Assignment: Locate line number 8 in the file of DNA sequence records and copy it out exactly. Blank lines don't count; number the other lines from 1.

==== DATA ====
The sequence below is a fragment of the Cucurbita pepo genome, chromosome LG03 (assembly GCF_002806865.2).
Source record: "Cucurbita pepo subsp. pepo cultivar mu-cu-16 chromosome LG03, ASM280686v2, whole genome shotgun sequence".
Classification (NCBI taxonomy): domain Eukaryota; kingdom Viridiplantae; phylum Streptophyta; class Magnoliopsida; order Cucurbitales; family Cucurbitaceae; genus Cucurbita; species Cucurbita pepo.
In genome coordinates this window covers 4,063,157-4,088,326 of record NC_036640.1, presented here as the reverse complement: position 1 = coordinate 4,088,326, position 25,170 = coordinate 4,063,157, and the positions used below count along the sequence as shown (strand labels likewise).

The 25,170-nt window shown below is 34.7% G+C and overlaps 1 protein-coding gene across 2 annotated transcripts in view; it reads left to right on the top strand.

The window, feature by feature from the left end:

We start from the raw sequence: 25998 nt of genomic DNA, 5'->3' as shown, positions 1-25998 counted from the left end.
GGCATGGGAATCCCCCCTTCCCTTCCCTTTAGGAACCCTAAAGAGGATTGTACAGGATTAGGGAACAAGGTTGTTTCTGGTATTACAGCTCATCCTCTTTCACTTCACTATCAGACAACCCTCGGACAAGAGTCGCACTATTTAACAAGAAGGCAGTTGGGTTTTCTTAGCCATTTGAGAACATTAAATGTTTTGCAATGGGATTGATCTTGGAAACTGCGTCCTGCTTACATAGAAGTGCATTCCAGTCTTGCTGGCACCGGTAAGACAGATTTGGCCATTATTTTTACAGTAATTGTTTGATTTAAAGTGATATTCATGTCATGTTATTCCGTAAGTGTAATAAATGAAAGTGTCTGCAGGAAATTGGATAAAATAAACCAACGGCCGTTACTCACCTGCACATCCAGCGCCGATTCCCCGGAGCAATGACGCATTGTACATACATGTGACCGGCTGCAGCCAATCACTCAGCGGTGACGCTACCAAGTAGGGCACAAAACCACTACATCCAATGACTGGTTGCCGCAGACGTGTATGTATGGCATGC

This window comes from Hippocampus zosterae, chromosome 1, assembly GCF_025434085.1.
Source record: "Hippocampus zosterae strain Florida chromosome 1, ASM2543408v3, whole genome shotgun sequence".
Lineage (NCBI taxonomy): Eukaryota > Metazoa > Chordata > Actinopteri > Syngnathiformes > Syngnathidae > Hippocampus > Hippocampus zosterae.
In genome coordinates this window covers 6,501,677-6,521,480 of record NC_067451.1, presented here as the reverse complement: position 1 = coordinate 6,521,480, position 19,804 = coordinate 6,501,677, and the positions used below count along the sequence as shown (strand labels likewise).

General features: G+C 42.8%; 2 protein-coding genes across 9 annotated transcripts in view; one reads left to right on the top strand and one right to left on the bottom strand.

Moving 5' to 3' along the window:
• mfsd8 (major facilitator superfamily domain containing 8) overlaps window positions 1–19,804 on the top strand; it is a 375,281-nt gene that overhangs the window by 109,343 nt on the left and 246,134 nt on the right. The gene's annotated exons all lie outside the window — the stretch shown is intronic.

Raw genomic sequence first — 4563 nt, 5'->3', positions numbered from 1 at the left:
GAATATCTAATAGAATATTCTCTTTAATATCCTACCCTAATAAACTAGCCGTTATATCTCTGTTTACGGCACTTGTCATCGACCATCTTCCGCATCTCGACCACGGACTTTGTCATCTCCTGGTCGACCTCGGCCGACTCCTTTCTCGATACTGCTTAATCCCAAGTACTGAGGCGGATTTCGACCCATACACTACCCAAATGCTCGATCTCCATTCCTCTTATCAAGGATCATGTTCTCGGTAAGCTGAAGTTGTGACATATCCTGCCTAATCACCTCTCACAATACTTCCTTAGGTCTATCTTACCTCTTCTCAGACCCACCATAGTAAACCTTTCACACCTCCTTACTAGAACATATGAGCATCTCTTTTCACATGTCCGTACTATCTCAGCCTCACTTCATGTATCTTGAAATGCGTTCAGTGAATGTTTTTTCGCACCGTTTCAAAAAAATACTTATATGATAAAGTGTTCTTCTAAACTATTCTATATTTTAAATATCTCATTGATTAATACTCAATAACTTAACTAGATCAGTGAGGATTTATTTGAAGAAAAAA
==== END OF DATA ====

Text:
GGCATGGGAATCCCCCCTTCCCTTCCCTTTAGGAACCCTAAAGAGGATTGTACAGGATTAGGGAACAAGGTTGTTTCTGGTATTACAGCTCATCCTCTTTCACTTCACTATCAGACAACCCTCGGACAAGAGTCGCACTATTTAACAAGAAGGCAGTTGGGTTTTCTTAGCCATTTGAGAACATTAAATGTTTTGCAATGGGATTGATCTTGGAAACTGCGTCCTGCTTACATAGAAGTGCATTCCAGTCTTGCTGGCACCGGTAAGACAGATTTGGCCATTATTTTTACAGTAATTGTTTGATTTAAAGTGATATTCATGTCATGTTATTCCGTAAGTGTAATAAATGAAAGTGTCTGCAGGAAATTGGATAAAATAAACCAACGGCCGTTACTCACCTGCACATCCAGCGCCGATTCCCCGGAGCAATGACGCATTGTACATACATGTGACCGGCTGCAGCCAATCACTCAGCGGTGACGCTACCAAGTAGGGCACAAAACCACTACATCCAATGACTGGTTGCCGCAGACGTGTATGTATGGCATGC